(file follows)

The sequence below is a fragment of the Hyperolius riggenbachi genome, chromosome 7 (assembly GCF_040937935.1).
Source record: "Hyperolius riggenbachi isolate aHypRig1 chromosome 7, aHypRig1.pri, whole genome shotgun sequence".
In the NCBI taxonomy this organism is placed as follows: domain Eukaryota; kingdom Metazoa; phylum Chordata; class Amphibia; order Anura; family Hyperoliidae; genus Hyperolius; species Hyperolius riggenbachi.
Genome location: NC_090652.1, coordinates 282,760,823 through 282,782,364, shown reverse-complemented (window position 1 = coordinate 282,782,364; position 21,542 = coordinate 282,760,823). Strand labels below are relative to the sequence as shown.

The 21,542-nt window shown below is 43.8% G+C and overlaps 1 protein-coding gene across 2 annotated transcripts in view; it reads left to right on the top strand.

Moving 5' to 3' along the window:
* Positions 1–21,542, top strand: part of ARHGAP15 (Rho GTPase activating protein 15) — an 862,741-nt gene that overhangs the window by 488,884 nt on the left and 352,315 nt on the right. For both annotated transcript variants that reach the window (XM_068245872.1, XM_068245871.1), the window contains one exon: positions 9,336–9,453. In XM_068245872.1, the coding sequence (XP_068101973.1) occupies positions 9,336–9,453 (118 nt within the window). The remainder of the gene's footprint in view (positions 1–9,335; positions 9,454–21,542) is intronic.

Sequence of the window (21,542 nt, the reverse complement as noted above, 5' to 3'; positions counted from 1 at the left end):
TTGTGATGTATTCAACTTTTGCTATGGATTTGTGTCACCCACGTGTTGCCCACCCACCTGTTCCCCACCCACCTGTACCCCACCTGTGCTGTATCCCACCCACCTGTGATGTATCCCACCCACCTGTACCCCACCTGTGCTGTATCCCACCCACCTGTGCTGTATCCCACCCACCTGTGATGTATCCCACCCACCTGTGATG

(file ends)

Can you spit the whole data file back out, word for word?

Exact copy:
The sequence below is a fragment of the Hyperolius riggenbachi genome, chromosome 7 (assembly GCF_040937935.1).
Source record: "Hyperolius riggenbachi isolate aHypRig1 chromosome 7, aHypRig1.pri, whole genome shotgun sequence".
In the NCBI taxonomy this organism is placed as follows: domain Eukaryota; kingdom Metazoa; phylum Chordata; class Amphibia; order Anura; family Hyperoliidae; genus Hyperolius; species Hyperolius riggenbachi.
Genome location: NC_090652.1, coordinates 282,760,823 through 282,782,364, shown reverse-complemented (window position 1 = coordinate 282,782,364; position 21,542 = coordinate 282,760,823). Strand labels below are relative to the sequence as shown.

The 21,542-nt window shown below is 43.8% G+C and overlaps 1 protein-coding gene across 2 annotated transcripts in view; it reads left to right on the top strand.

Moving 5' to 3' along the window:
* Positions 1–21,542, top strand: part of ARHGAP15 (Rho GTPase activating protein 15) — an 862,741-nt gene that overhangs the window by 488,884 nt on the left and 352,315 nt on the right. For both annotated transcript variants that reach the window (XM_068245872.1, XM_068245871.1), the window contains one exon: positions 9,336–9,453. In XM_068245872.1, the coding sequence (XP_068101973.1) occupies positions 9,336–9,453 (118 nt within the window). The remainder of the gene's footprint in view (positions 1–9,335; positions 9,454–21,542) is intronic.

Sequence of the window (21,542 nt, the reverse complement as noted above, 5' to 3'; positions counted from 1 at the left end):
TTGTGATGTATTCAACTTTTGCTATGGATTTGTGTCACCCACGTGTTGCCCACCCACCTGTTCCCCACCCACCTGTACCCCACCTGTGCTGTATCCCACCCACCTGTGATGTATCCCACCCACCTGTACCCCACCTGTGCTGTATCCCACCCACCTGTGCTGTATCCCACCCACCTGTGATGTATCCCACCCACCTGTGATG